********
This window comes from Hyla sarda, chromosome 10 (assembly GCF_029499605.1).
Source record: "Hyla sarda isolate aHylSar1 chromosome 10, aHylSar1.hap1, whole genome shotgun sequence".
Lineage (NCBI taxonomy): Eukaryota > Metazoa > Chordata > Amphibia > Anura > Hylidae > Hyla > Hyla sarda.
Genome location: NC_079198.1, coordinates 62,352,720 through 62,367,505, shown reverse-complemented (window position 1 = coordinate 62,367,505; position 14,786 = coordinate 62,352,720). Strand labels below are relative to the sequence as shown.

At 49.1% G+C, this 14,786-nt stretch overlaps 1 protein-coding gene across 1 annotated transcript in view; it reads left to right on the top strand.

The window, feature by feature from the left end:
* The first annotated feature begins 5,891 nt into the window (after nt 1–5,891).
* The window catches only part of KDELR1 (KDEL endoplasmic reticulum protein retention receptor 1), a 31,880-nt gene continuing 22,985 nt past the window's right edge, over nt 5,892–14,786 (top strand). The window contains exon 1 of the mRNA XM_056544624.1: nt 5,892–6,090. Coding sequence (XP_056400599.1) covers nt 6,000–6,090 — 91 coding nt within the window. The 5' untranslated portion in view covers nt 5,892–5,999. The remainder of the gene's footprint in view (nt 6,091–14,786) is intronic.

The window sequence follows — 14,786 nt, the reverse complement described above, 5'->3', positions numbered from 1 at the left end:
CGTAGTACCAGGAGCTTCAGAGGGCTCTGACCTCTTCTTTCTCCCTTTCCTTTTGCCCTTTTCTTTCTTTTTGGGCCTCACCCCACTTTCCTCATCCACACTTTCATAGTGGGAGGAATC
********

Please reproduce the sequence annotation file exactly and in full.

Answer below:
This window comes from Hyla sarda, chromosome 10 (assembly GCF_029499605.1).
Source record: "Hyla sarda isolate aHylSar1 chromosome 10, aHylSar1.hap1, whole genome shotgun sequence".
Lineage (NCBI taxonomy): Eukaryota > Metazoa > Chordata > Amphibia > Anura > Hylidae > Hyla > Hyla sarda.
Genome location: NC_079198.1, coordinates 62,352,720 through 62,367,505, shown reverse-complemented (window position 1 = coordinate 62,367,505; position 14,786 = coordinate 62,352,720). Strand labels below are relative to the sequence as shown.

At 49.1% G+C, this 14,786-nt stretch overlaps 1 protein-coding gene across 1 annotated transcript in view; it reads left to right on the top strand.

The window, feature by feature from the left end:
* The first annotated feature begins 5,891 nt into the window (after nt 1–5,891).
* The window catches only part of KDELR1 (KDEL endoplasmic reticulum protein retention receptor 1), a 31,880-nt gene continuing 22,985 nt past the window's right edge, over nt 5,892–14,786 (top strand). The window contains exon 1 of the mRNA XM_056544624.1: nt 5,892–6,090. Coding sequence (XP_056400599.1) covers nt 6,000–6,090 — 91 coding nt within the window. The 5' untranslated portion in view covers nt 5,892–5,999. The remainder of the gene's footprint in view (nt 6,091–14,786) is intronic.

The window sequence follows — 14,786 nt, the reverse complement described above, 5'->3', positions numbered from 1 at the left end:
CGTAGTACCAGGAGCTTCAGAGGGCTCTGACCTCTTCTTTCTCCCTTTCCTTTTGCCCTTTTCTTTCTTTTTGGGCCTCACCCCACTTTCCTCATCCACACTTTCATAGTGGGAGGAATC